Column: How to truly rebuild a franchise in the NFL

New England Patriots quarterbacks Tom Brady and Jimmy Garoppolo, right, wave during a parade Tuesday, Feb. 7, 2017, in Boston to celebrate their 34-28 win over the Atlanta Falcons in Sunday's NFL Super Bowl 51 football game in Houston. (Charles Krupa/AP)

“Longtime kicker Nick Folk, right tackle Breno Giacomini released by Jets.” That is the notification that came up on my phone several hours ago when my favorite NFL team, the New York Jets, began cutting back roster to clear salary cap space before free agency and the draft in the coming months. As a fan of a team trying to rebuild, this is exactly the news I wanted to hear.

While Folk and Giacomini are decent players, they are both on the wrong side of 30 and frankly, are paid too much for how they’ve performed. By releasing the two players, the Jets opened up $7.5 million dollars in cap space and I expect them to do more of the same in the next few weeks, given the lack of roster talent and number of older players with excessive contracts. That is how the business works, unfortunately for some players, but it is the right first step for a team trying to rebuild its roster. The second step? The draft.

Think for a minute about how all of the best teams in the NFL have built and molded their rosters. The Super Bowl champions New England Patriots, for example, have consistently grown so through the draft. They occasionally look for a free agent here or there, but will almost never splurge to bring in a big name. The Pats always stockpile picks and choose all the right guys on draft day, while also finding players that didn’t succeed elsewhere to fit into the Belichick system.

The Dallas Cowboys have done something similar. Their offensive line, the most dominate in the league, is a product of utilizing high draft picks to win in the trenches. Zack Martin, Travis Frederick and Tyron Smith were all first-rounders and are among the best at their positions in the entire league. Furthermore, the Cowboys have used the draft to find franchise players at the skill positions, such as running back Ezekiel Elliott, wide receiver Dez Bryant and quarterback Dak Prescott.

The same goes for the Green Bay Packers, a team that has relied on the draft as a team-building philosophy over the years. In fact, general manager Ted Thompson signed only eight unrestricted free agents from the time he took over the job in 2005 (and drafted Aaron Rodgers) through March 2016. The list goes on and on. This is how the best teams build their rosters.

Thus, this suggests that the quintessential method of rebuilding NFL franchise is dumping the contracts of declining veterans and filling the roster with cost-effective free agents until a young core is established. Very rarely do you see this done differently.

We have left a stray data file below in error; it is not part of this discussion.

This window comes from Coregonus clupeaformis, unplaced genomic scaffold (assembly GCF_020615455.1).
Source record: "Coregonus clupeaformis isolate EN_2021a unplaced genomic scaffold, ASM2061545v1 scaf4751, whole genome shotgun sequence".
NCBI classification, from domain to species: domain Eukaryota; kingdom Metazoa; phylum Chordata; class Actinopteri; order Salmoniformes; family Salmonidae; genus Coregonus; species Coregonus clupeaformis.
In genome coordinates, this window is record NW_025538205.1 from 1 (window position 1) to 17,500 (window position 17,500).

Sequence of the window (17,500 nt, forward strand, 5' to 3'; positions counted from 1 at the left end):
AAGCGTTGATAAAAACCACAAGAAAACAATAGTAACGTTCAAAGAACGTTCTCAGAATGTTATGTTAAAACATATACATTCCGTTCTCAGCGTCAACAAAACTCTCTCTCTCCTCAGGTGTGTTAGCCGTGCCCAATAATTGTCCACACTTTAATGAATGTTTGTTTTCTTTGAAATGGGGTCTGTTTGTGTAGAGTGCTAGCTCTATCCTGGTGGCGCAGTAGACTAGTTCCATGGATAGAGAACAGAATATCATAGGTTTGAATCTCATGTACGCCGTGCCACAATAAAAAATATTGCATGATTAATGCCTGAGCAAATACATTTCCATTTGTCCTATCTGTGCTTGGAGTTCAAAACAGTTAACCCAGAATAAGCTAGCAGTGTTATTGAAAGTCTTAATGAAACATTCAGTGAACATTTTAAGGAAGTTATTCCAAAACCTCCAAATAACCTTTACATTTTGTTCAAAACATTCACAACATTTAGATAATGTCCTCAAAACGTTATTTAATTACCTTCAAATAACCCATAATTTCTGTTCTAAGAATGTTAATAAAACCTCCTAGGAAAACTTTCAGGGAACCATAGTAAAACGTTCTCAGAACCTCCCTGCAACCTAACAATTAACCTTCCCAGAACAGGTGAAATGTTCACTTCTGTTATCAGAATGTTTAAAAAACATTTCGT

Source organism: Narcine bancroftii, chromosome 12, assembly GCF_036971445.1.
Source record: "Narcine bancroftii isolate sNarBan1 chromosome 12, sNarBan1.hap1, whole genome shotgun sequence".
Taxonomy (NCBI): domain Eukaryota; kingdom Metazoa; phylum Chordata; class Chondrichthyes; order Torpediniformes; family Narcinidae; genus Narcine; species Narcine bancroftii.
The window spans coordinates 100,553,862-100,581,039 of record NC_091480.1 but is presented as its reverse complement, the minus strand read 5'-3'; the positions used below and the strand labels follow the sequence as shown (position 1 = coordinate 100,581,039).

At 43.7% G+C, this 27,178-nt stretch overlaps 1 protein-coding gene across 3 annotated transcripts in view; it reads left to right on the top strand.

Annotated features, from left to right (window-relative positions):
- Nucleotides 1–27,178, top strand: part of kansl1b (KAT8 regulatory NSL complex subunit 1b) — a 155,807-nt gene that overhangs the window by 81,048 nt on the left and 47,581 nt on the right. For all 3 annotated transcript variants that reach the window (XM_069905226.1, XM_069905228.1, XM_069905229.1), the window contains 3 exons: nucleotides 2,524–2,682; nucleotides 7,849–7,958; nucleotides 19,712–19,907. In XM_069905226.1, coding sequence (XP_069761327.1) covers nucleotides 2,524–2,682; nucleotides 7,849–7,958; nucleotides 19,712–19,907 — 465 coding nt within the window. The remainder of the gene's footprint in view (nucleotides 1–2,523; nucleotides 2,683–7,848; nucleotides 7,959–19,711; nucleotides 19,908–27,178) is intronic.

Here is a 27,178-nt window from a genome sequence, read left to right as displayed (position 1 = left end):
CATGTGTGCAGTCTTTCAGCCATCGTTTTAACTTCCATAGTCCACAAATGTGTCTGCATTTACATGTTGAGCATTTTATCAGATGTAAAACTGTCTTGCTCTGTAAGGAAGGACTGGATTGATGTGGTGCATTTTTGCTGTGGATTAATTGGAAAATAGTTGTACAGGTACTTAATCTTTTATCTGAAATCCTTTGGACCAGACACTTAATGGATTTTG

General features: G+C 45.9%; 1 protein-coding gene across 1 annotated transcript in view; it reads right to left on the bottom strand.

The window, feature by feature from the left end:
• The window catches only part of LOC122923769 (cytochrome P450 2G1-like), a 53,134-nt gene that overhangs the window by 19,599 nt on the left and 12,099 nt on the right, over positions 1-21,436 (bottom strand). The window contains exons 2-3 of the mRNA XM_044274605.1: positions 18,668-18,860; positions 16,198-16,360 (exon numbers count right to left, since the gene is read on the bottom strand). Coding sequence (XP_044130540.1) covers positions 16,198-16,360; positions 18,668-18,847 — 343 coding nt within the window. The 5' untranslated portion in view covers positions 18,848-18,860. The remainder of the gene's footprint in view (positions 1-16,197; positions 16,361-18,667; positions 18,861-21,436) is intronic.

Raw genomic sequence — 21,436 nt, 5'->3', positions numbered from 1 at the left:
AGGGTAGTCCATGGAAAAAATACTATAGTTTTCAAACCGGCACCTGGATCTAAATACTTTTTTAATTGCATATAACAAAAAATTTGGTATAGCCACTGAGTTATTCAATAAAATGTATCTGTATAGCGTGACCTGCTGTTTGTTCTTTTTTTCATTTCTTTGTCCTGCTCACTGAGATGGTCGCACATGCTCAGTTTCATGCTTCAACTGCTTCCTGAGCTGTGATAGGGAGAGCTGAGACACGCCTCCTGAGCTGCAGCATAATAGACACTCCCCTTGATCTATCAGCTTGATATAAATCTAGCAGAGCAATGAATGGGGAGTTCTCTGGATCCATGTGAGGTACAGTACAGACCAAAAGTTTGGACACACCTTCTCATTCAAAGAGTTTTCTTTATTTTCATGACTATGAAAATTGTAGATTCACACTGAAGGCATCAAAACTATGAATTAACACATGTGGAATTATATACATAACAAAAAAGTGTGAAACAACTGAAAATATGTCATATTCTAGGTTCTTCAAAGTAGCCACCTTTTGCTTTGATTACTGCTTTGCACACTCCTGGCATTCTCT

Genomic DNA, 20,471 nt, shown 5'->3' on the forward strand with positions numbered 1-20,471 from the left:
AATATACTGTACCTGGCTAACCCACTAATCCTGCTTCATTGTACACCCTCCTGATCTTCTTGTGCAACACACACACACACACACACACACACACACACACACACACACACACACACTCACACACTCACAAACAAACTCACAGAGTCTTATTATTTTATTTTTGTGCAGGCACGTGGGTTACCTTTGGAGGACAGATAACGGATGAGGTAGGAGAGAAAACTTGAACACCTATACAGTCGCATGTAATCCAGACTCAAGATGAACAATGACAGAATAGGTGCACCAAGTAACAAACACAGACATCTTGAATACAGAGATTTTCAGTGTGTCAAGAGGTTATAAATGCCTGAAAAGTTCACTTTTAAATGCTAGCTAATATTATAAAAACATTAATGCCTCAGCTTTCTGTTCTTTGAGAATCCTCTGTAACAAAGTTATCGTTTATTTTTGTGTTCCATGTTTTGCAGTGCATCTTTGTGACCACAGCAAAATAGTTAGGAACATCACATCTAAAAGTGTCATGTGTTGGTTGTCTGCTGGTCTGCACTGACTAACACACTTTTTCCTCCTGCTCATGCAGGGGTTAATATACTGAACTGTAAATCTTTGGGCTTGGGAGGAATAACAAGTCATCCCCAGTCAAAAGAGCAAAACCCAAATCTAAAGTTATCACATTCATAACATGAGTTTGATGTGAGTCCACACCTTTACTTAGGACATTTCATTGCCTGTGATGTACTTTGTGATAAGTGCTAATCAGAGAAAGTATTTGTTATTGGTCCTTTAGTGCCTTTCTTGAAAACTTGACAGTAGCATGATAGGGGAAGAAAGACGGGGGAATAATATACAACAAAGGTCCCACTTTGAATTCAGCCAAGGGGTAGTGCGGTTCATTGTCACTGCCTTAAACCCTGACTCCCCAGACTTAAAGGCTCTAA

This past year’s New York Giants’ roster was loaded with free agents, which led them to the playoffs. And would be true, to some extent. The offseason additions of Damon Harrison, Janoris Jenkins and Olivier Vernon were huge for the Giants’ defense, which was among the best in the league. Although they were all great signings, truthfully they were probably overpaid to ensure that they would sign and could cause cap room problems in the future.

On the other hand, some of the team’s best players such as Odell Beckham Jr., Landon Collins, Jason Pierre-Paul and, Eli Manning have all been crucial to the team’s core and were drafted without having to be too overpaid in free agency. Teams who commit too much to free agency, as the Jets did over the last few years always end up having to dump the older, more expensive players, often leave the roster devoid of talent when the money dries up.  

Therefore, it is huge that the Jets are starting to get rid of the excessive contracts on their roster. In addition to Folk and Giacomini, they could release longtime center Nick Mangold, linebacker David Harris, receivers Brandon Marshall and Eric Decker, and future Hall-of-Fame cornerback Darrelle Revis. Releasing all these players would open up an extra $30 million or more in cap space, allowing the Jets to start the roster overhaul with draft picks and undrafted free agents.

A few months ago, I wrote a column on how the best way to find a franchise quarterback was to draft at least one quarterback during the annual NFL draft. Ultimately, the methodology of building works the same way. You just have to keep going through the draft and put all the resources into scouting the right guy, while dumping the contracts that take up too much cap room. I can only hope the Jets continue to do so and start drafting the right pieces to finally, truly rebuild the franchise.


Chris Hanna is a staff writer for The Daily Campus. He can be reached via email at christopher.hanna@uconn.edu. He tweets @realchrishanna.